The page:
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Companies in 2003 were seeing returns of over 6 times pre-IP valuation, now it's less than 2 times
We've all seen what's happened in the private market the last few years: Valuations skyrocketing to nearly unprecedented levels; Companies like Uber becoming valued at $50 billion (in debt no less); Companies like Slack becoming unicorns after less than a year of existence, or companies, like Snapchat, assigned billion-dollar valuations even before generating revenue.
With private-market valuations like these, what's the upside for public market investors?
Turns out, there isn't much of one, with many tech IPOs in recent years hitting their peak prices before going public.
While there are a few success stories, including LinkedIn, Workday, Fireye, and Facebook, almost half of the companies that were unicorns that went public since 2011, 40%, are now trading either flat or trading below their private market valuations, according to a study out from Battery Ventures on Monday.
The firm analyzed valuations for all U.S.-based technology companies that have gone public since 2011, comparing their current market capitalizations, as of the end of September, with the valuations of their last, respective pre-IPO financing rounds. Some of those pre-IPO rounds date back to 2003.
It then created “ETFs”, or hypothetical exchange-traded funds, by pre-IPO vintage year, in order to track the stock performance investors ultimately saw with these late-stage investments.
What it found was that stock valuation increases were all relatively high, with companies delivering 6.2 times their valuation from 2003 to 2007.
The 2008 ETF did the best, with the stock of companies that went public that year raised their last funds that year going on to return 12 times their value when they went public. Exits that year include Imperva, Veeva, Trulia, Tableau, and Palo Alto Networks.
"Investors benefitted from a major financial crisis that rocked the markets in 2008, which drove down valuations at the time of the pre-IPO fundraisings but buoyed up stock performance as the economy picked back up," Roger Lee, General Partner at Battery, said in the report.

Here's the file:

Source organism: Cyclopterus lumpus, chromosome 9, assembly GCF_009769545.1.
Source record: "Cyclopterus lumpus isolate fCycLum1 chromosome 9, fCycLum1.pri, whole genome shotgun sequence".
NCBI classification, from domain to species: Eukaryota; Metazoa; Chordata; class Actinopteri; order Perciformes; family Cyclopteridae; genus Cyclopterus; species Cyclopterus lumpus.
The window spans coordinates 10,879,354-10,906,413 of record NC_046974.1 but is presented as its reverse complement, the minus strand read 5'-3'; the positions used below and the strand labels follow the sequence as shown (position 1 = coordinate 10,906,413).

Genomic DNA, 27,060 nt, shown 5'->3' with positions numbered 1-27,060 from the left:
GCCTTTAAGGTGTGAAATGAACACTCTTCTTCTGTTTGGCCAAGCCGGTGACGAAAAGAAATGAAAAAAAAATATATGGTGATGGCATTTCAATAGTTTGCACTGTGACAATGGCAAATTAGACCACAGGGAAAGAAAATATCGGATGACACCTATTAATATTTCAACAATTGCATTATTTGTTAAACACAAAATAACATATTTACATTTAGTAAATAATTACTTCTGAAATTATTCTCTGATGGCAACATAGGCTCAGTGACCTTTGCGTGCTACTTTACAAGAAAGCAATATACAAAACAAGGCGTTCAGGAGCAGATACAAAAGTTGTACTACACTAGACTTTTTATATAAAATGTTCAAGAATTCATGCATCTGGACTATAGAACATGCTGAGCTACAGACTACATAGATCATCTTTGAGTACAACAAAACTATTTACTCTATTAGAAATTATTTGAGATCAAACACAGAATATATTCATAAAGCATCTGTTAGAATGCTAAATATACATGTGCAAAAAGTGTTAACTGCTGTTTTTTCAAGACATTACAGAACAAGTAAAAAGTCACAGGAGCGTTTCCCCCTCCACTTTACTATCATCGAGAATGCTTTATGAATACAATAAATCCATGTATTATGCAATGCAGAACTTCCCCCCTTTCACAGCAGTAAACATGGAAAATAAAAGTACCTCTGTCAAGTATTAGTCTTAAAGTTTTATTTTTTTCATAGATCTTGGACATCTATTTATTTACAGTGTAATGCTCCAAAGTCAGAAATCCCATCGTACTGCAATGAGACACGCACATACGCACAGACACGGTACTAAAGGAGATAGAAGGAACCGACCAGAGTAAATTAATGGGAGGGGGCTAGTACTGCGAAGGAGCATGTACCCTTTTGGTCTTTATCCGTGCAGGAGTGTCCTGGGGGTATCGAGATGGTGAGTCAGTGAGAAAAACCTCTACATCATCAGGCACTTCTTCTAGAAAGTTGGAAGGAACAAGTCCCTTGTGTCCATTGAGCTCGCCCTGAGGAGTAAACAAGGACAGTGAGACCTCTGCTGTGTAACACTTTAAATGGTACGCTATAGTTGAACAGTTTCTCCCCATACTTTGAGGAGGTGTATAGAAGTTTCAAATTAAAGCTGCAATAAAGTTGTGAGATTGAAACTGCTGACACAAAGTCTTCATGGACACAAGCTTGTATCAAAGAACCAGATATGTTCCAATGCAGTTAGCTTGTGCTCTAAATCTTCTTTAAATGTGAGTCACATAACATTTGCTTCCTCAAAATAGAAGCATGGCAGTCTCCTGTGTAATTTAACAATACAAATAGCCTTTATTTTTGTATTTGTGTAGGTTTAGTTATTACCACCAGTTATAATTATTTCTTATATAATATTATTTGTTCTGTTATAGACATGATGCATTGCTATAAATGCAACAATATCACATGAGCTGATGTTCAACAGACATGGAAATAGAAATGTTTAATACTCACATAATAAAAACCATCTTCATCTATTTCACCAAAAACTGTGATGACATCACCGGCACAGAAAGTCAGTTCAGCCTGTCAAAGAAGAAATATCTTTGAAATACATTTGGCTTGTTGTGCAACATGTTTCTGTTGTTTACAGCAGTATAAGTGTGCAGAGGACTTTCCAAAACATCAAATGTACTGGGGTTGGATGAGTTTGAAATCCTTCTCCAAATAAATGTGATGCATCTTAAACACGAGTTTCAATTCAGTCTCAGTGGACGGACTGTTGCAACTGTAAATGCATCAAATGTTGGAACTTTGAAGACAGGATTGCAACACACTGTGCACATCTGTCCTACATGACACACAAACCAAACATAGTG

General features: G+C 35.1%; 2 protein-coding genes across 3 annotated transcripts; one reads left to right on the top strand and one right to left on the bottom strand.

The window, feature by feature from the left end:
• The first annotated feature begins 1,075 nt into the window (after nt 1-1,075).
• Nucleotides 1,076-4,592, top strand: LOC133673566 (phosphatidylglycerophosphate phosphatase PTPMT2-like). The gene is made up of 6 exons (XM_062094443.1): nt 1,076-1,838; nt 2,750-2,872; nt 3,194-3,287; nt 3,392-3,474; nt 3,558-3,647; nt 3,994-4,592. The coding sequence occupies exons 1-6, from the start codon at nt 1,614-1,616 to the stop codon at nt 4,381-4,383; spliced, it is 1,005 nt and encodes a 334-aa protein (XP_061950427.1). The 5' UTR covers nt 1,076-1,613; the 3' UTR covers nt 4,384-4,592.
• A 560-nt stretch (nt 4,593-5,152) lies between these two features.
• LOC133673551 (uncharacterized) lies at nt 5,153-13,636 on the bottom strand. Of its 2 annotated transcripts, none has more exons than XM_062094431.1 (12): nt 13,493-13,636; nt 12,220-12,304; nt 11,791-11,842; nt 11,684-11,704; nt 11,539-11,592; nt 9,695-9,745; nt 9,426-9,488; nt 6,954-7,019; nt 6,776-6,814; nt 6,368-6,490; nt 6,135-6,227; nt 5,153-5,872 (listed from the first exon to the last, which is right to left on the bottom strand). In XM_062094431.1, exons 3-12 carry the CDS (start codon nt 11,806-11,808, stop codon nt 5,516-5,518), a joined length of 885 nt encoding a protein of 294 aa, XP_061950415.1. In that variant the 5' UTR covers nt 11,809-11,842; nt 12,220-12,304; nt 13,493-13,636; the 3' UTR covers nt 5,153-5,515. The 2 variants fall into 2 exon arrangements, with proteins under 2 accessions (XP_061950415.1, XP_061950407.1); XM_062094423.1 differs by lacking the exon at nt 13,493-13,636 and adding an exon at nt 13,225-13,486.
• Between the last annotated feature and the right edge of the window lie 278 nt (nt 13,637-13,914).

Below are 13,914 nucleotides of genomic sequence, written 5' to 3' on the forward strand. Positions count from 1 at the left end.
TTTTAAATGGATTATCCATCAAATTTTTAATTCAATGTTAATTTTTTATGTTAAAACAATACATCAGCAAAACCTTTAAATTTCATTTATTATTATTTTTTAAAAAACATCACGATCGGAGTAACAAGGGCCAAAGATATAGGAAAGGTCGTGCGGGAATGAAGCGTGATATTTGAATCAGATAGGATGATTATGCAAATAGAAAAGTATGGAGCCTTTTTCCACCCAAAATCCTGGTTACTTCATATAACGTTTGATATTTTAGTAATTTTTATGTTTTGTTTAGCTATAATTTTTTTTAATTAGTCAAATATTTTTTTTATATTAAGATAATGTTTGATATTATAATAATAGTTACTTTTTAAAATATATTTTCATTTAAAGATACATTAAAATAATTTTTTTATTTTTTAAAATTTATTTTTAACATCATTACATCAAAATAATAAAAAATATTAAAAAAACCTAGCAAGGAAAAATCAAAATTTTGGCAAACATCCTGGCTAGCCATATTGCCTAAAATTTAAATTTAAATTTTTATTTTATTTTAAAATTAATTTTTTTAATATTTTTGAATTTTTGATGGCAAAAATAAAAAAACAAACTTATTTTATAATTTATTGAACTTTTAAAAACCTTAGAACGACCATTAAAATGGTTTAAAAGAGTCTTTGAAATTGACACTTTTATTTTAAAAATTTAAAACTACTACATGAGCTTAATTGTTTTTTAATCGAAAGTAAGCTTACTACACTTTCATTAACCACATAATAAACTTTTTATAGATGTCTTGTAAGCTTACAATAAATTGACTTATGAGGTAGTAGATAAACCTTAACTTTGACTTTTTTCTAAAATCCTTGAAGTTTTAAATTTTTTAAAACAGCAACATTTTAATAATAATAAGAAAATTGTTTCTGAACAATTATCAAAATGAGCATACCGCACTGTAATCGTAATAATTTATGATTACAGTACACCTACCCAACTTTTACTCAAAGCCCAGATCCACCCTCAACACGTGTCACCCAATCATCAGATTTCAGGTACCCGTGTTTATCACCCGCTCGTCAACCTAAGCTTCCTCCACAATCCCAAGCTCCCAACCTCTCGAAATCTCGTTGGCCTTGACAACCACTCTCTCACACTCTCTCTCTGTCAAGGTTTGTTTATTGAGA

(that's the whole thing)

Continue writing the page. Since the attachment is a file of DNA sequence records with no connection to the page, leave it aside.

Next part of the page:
"In addition, these companies raised less capital before their IPOs (2008 cohort had an average pre-IPO valuation of $273m, versus $1.0bn for the 2013 cohort), increasing stock performance for their investors."
The only year between 2003 and 2010 that did poorly was 2009, which was the height of the recession, and companies who last raised funds in those years only returned 0.9 times their values. It picked up again rather quickly, though, and 2010 companies that went on to go public have delivered 8.1 times their pre-IPO value.
Since 2010, however, return on investment has been bleak. In 2011, it was 3.3 times pre-IPO valuation. In 2012, it was 2.8, then 2.7 by 2013. In the last two years it has completely tanked, dropping to 1.1 times in 2014, and 1.45 so far in 2015.
"One big reason for the discrepancy: the 2014 companies won much higher valuations while they were private," said Lee.
"The median final private valuation in the class of 2014 was $1.0 billion, compared with a range of $188 million to $603 million for the other years. Investors are paying higher prices, leaving themselves less potential upside."
The few exceptions
When it comes to the unicorns that have gone public, LinkedIn is trading the highest, at 12.6 times its pre-IPO valuation, and Workday is at 5.3, FireEye is 4.8 times and Facebook is at 4 times its valuation. No others even come close, and companies like Etsy, Box and Zynga have fallen far below.
So what are investors to do? Lee says to be cautious and to be aware of "the growing disconnect between public and private market valuations," and to understand "that public-market valuations are based on different dynamics than those in the private markets."
"I think there is still huge promise in many tech sectors today, and smart investors backing outstanding entrepreneurs with great products can still generate outsized returns. But as business cycles ebb and flow, investors and entrepreneurs need to be mindful of public-valuation metrics, and realize that high-priced, pre-IPO rounds many not be matched by pragmatic public-market investors."
(Image source: inhabitat.com)
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